Australian Institute of Criminology

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Effective technical assistance in crime prevention and criminal justice : what are the key components?

74 Leichhardt Street, Griffith, ACT, Margaret Shaw
18 September 2006 -

Margaret Shaw
International Centre for the Prevention of Crime


There are some fundamental problems with the design and delivery of much international technical assistance in the field of crime prevention and criminal justice. It is now widely recognised that just providing more of it will not be sufficient to bring about the wide range of changes and reforms required in many countries. Technical assistance is too often based on naïve assumptions about how organisational change can be effected, and how institutions are transformed. Questions are increasingly raised about the limited value of piecemeal technical assistance which is not integrated into broader reform and capacity building initiatives of recipient countries, and fully endorsed and supported at the national level.

This seminar will examine some of the main challenges facing donor and recipient countries, the emerging consensus, especially in the development aid field, on how technical assistance can be made more effective and sustainable, including the focus on country-led and participatory approaches, and will discuss some of the implications for the field of crime prevention and criminal justice.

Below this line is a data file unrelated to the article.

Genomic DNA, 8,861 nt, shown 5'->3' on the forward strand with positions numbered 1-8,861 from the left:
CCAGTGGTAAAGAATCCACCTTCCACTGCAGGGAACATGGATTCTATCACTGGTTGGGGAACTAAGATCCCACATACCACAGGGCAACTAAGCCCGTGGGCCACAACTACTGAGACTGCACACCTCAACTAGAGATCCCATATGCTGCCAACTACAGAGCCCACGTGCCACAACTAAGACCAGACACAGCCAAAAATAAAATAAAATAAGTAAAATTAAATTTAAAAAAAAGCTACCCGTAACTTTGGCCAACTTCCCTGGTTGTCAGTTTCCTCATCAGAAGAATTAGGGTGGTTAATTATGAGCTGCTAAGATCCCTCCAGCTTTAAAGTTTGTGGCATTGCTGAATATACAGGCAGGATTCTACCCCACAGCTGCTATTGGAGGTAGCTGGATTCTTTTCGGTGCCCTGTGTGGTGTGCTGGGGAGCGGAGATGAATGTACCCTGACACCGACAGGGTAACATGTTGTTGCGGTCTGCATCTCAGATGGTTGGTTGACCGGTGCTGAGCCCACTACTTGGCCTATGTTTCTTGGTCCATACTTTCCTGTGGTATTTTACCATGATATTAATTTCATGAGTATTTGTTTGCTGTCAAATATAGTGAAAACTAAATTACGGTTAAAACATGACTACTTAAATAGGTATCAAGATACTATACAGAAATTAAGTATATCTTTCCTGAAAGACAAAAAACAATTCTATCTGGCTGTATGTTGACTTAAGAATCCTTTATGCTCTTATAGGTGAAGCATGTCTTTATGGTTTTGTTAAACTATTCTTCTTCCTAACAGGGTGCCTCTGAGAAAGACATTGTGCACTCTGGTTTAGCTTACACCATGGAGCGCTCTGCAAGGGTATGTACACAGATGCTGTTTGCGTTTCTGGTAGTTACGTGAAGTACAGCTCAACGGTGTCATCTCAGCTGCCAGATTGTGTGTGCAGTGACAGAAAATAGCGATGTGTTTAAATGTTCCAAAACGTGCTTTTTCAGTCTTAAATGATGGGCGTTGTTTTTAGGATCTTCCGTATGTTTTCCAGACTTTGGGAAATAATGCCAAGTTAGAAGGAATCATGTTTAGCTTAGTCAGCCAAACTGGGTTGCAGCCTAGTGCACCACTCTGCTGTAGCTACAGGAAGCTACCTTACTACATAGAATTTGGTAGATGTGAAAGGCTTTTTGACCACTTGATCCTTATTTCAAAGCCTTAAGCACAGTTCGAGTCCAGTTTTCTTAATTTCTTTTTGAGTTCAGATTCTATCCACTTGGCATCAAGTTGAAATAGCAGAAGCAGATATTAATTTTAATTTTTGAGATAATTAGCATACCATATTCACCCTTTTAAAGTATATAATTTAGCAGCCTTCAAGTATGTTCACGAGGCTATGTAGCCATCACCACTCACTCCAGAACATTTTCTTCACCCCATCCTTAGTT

About the presenter

Margaret Shaw PhD is a sociologist and criminologist and Director of Analysis and Exchange at the International Centre for the Prevention of Crime in Montreal, Canada. She worked for over 20 years as a research and policy advisor in the Research and Planning and Crime Policy Planning Units at the Home Office, England, undertaking a series of studies of juvenile court sentencing, prison treatment programmes, juvenile delinquency, and community crime prevention among others. Subsequently she taught in the Department of Sociology & Anthropology at Concordia University, Montréal, and acted as a research consultant to federal, provincial and municipal governments in Canada especially on women's imprisonment, as well as gender and diversity, evaluation, and restorative justice and policing. She joined ICPC in 1999 and has contributed a range of comparative reviews and policy papers on international strategies and practice in crime prevention, including local government, children and youth, school safety, women's safety, hate crimes, indigenous communities, and with UN HABITAT, on youth participation and urban governance, and vulnerable youth in Africa. She had a major role in the development of the workshop on crime prevention at the 11th UN Congress on Crime Prevention and Criminal Justice in Bangkok, Thailand in April 2005, and the workshop on technical assistance at the 15th UN Commission on Crime Prevention and Criminal Justice in April 2006.